Power Balance bands, do they work? Short-term effects on postural stability, flexibility, and grip strength

Shereen Currie, Stuart SEMPLE, Jeanne Grace

Research output: Contribution to journalArticle

Abstract

Power Balance ‘technology’ has received considerableattention over the last two years with themanufacturer, as well as many sportsmen and womenclaiming that the technology can improve performanceand/or skill related fitness parameters. Todate, only two scientific studies have been publishedin this area looking at the effect of this ‘technology’on balance, flexibility, strength, and power. Thepurpose of this study was to determine the effect ofthe Power Balance® Band (PBB) on postural stability,flexibility, and hand grip strength. Seventy individuals(age: 22.2 ± 7.4y; weight: 89.2 ± 16.7kg;height: 1.87 ± 0.7m) volunteered to participate in thispartially blind cross-over design study. Two PowerBalance® Bands were used for this study, one wasleft unaltered and still contained the two silver holographicdiscs (PBB), while the other had both silverholographic discs removed (Placebo). Both bandswere covered in such a way that the placebo bandappeared identical to the original band. The participantswere randomly assigned to one of two groups:Protocol 1 (Baseline-PBB-Placebo) and Protocol 2(Baseline-Placebo-PBB). All testing was completedon the same day, with sufficient rest between tests.Parameters tested were postural stability (BiodexBalance System), flexibility (sit-and-reach), andhand grip strength (dynamometer). A repeated measuresANOVA together with a Tukey post hoc testwas computed to determine if significant differencesexisted between the three bouts, significance wasaccepted as p < 0.05. There were no significant differences(p < 0.05) between the baseline test, PBB test,or placebo test for the postural stability, and handgrip strength test. A significant difference (p = 0.028)was observed between the baseline test and both thePBB and placebo for the sit-and-reach flexibility test,however no difference was evident between the PBBand placebo. The findings of this study indicate thatbalance, strength and flexibility are not enhanced inindividuals wearing the Power Balance Band.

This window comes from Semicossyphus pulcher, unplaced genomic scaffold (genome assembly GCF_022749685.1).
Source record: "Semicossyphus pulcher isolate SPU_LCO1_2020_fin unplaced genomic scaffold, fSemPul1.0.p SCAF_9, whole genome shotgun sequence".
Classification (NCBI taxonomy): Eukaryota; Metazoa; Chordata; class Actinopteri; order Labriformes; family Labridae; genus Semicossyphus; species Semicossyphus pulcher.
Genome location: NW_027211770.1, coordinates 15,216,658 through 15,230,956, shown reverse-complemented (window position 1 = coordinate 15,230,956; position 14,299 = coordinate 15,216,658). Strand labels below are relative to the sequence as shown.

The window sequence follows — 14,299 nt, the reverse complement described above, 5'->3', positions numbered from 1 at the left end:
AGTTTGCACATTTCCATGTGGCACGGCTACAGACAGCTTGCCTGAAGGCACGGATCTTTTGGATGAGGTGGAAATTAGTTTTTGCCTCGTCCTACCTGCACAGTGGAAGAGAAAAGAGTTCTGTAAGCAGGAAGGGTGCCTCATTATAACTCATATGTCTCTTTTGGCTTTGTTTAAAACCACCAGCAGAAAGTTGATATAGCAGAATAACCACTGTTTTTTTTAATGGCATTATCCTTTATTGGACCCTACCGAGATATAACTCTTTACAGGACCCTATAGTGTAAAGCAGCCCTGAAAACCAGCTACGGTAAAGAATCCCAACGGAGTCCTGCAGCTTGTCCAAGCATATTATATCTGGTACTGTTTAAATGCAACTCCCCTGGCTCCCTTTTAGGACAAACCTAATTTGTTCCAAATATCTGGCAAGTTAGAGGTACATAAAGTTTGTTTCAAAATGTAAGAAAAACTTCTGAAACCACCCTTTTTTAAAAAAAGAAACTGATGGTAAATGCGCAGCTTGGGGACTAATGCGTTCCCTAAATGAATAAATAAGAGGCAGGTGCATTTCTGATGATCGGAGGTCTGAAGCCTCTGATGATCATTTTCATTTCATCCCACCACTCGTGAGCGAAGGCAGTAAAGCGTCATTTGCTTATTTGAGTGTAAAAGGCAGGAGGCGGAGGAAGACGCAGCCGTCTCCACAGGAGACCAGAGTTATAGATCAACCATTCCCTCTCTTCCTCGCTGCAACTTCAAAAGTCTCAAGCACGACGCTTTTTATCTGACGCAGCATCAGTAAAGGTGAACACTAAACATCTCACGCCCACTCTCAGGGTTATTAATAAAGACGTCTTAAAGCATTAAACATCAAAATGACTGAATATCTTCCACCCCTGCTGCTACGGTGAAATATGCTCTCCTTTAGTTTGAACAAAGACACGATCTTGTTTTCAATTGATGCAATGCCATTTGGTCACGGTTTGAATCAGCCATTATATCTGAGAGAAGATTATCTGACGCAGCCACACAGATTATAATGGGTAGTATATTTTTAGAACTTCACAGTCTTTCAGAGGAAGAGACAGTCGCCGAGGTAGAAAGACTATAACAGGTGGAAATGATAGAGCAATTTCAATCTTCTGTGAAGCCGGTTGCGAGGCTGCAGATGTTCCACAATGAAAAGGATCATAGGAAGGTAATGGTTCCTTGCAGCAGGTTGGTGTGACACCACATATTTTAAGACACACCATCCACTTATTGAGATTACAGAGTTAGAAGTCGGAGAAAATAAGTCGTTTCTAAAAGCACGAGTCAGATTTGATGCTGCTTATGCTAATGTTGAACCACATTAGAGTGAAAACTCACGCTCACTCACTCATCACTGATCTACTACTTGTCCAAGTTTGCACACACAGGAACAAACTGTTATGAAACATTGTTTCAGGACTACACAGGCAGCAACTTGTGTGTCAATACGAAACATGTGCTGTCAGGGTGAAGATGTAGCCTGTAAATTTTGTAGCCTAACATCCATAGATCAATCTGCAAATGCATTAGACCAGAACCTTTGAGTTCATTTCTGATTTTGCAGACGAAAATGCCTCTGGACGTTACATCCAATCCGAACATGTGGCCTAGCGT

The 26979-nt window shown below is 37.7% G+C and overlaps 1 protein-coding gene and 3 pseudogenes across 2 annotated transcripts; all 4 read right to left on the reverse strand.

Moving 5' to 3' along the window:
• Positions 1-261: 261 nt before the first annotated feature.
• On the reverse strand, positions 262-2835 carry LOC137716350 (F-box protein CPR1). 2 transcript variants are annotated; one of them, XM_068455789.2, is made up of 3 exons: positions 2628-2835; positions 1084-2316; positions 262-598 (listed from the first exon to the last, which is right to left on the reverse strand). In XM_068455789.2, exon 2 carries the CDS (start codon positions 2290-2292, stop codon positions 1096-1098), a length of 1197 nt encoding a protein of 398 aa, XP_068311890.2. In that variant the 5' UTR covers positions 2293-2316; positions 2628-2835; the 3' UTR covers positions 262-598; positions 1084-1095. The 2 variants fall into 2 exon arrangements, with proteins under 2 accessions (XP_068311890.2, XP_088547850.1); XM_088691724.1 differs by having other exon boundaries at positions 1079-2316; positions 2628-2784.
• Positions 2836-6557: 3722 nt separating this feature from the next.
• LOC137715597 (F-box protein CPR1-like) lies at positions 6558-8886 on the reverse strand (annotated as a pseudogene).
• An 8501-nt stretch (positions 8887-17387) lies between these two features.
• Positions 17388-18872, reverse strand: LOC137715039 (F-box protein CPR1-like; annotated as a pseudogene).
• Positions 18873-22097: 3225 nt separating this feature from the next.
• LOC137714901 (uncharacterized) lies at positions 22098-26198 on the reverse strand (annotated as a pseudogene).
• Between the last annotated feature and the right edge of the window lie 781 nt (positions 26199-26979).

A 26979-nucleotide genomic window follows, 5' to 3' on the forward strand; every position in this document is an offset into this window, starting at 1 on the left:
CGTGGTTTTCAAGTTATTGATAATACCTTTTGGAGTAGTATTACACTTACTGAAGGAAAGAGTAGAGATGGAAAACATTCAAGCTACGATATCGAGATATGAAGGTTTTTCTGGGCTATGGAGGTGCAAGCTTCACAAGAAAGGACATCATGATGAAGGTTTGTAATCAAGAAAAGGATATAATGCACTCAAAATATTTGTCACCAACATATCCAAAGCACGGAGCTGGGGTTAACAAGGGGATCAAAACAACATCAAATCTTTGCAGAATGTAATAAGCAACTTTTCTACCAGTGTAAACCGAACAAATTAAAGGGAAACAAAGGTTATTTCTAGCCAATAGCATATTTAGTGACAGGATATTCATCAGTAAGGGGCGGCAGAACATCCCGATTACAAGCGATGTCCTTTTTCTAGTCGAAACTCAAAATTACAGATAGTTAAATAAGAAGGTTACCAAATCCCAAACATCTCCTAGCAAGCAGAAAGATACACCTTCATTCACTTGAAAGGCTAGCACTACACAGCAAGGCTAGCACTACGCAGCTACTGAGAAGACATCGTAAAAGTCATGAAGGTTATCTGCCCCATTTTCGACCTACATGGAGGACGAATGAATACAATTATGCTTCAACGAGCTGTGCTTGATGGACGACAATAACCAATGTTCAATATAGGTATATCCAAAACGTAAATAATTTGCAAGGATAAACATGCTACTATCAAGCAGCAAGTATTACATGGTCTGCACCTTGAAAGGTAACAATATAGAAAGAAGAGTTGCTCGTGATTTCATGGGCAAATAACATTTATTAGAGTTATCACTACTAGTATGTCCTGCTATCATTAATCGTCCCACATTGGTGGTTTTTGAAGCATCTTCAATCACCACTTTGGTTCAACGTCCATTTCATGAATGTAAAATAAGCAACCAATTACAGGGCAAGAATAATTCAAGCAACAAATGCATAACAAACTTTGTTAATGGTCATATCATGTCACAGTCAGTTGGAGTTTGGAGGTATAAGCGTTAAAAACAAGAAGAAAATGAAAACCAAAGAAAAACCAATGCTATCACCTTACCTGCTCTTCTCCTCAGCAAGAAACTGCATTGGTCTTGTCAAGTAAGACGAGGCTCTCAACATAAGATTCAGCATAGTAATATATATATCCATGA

Original languageEnglish
Pages (from-to)254-258
Number of pages5
JournalHealthMED
Volume7
Issue number1
Publication statusPublished - 2013
Externally publishedYes

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Hand Strength
Placebos
Cross-Over Studies
Technology
Silver
Weights and Measures

Cite this

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title = "Power Balance bands, do they work? Short-term effects on postural stability, flexibility, and grip strength",
abstract = "Power Balance ‘technology’ has received considerableattention over the last two years with themanufacturer, as well as many sportsmen and womenclaiming that the technology can improve performanceand/or skill related fitness parameters. Todate, only two scientific studies have been publishedin this area looking at the effect of this ‘technology’on balance, flexibility, strength, and power. Thepurpose of this study was to determine the effect ofthe Power Balance{\circledR} Band (PBB) on postural stability,flexibility, and hand grip strength. Seventy individuals(age: 22.2 ± 7.4y; weight: 89.2 ± 16.7kg;height: 1.87 ± 0.7m) volunteered to participate in thispartially blind cross-over design study. Two PowerBalance{\circledR} Bands were used for this study, one wasleft unaltered and still contained the two silver holographicdiscs (PBB), while the other had both silverholographic discs removed (Placebo). Both bandswere covered in such a way that the placebo bandappeared identical to the original band. The participantswere randomly assigned to one of two groups:Protocol 1 (Baseline-PBB-Placebo) and Protocol 2(Baseline-Placebo-PBB). All testing was completedon the same day, with sufficient rest between tests.Parameters tested were postural stability (BiodexBalance System), flexibility (sit-and-reach), andhand grip strength (dynamometer). A repeated measuresANOVA together with a Tukey post hoc testwas computed to determine if significant differencesexisted between the three bouts, significance wasaccepted as p < 0.05. There were no significant differences(p < 0.05) between the baseline test, PBB test,or placebo test for the postural stability, and handgrip strength test. A significant difference (p = 0.028)was observed between the baseline test and both thePBB and placebo for the sit-and-reach flexibility test,however no difference was evident between the PBBand placebo. The findings of this study indicate thatbalance, strength and flexibility are not enhanced inindividuals wearing the Power Balance Band.",
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Power Balance bands, do they work? Short-term effects on postural stability, flexibility, and grip strength. / Currie, Shereen; SEMPLE, Stuart; Grace, Jeanne.

In: HealthMED, Vol. 7, No. 1, 2013, p. 254-258.

Research output: Contribution to journalArticle

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